First, what is the PSAT? The “P” stands for preliminary, and this test is a preview of the SAT (containing three sections--Reading, Writing & Language, and Math). It’s a slightly shorter version of the SAT: fifteen fewer questions and only 2 hours and 45 minutes. This optional test is offered at most high schools and costs $17 (which may be covered by some schools).
The PSAT is a good introduction to standardized testing in general and to the tricky nature of the SAT. With its scores ranging from 320-1520, each section--Verbal and Math--is scored from a 160-760 scale. These PSAT scores are visible to high schools and scholarship programs but will not be sent to colleges.
There are three kinds of PSATs: PSAT 8/9 (designed for eighth/ninth graders), PSAT 10 (designed for tenth graders), and the PSAT/NMSQT (designed for eleventh graders).
The PSAT/NMSQT (which stands for the National Merit Scholarship Qualifying Test) is the test we’ll be focusing on below.
Reasons to Take the PSAT/NMSQT
Gain Exposure to Standardized Tests--This PSAT/NMSQT is a good introduction to the SAT and standardized tests in general, exposing students to difficult multiple choice questions and timed testing. The PSAT establishes a helpful baseline score for the student and aids in setting realistic goals for the SAT.
Scholarship Opportunities--Taking the PSAT/NMSQT as a junior makes students eligible for the National Merit Scholarship (NMS) program, which awards 8,700 scholarships each year. If you do not take the PSAT/NMSQT, then you will not qualify for the NMS program. This test also makes you eligible for other scholarship programs, such as the National Hispanic Recognition Program, National Scholarship Service, and Telluride Seminar Scholarships.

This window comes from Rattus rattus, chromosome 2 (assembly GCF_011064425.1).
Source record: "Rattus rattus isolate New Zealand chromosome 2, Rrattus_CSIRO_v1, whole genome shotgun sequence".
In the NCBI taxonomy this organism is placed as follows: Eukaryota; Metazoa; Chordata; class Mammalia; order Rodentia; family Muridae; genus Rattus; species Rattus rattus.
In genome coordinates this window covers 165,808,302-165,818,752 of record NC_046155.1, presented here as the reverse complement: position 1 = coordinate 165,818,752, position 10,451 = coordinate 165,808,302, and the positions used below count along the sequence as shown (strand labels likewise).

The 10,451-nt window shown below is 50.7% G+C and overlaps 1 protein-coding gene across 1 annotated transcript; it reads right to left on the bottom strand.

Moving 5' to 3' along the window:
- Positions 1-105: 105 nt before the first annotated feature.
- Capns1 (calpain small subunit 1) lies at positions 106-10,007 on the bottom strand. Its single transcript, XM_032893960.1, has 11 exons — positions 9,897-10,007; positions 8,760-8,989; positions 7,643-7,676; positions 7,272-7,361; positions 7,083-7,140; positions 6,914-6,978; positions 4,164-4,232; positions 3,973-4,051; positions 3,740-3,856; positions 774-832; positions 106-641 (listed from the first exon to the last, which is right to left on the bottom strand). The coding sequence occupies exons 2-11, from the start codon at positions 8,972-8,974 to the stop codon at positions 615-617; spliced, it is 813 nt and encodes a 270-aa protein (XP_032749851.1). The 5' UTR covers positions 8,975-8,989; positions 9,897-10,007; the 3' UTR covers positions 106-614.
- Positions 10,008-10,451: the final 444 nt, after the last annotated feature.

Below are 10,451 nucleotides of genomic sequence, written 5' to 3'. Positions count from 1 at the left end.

Reasons Not to Take the PSAT/NMSQT
Readiness--The difficulty level of the PSAT/NMSQT content is geared toward juniors, which means taking this test as a sophomore or freshman may result in low scores. While getting low PSAT scores does not directly affect a student’s college application, low PSAT scores can impact a student’s testing confidence and/or influence the way a high school or college counselor guides the student. Additionally, taking the PSAT/NMSQT as a sophomore (or below) does not qualify you for the National Merit Scholarships.
Burnout--Since the ACT and SAT scores directly impact a student’s college application, it can be beneficial to take the ACT or SAT more than once. Initially, many students take the ACT or SAT during their junior year and then have the space to retake it, if needed, senior year. If a student is trying to avoid burnout and take the fewest number of standardized tests possible, then taking the PSAT may feel unnecessary and like a waste of energy.
Ultimately, whether a student should take the PSAT depends on the individual student’s set of circumstances. Sometimes, high schools take the decision out of your hands and require the PSAT/NMSQT junior year.
If you decide the PSAT/NMSQT is for your student and want to maximize their chances at qualifying for a National Merit Scholarship, then let us know. We do PSAT prep in addition to our ACT & SAT Test prep
The upcoming PSAT/NMSQT is October 16, 2019 with 2 alternate October testing dates. To register, contact your school.
Maggie Montague, MFA,
Pivot Tutor Lead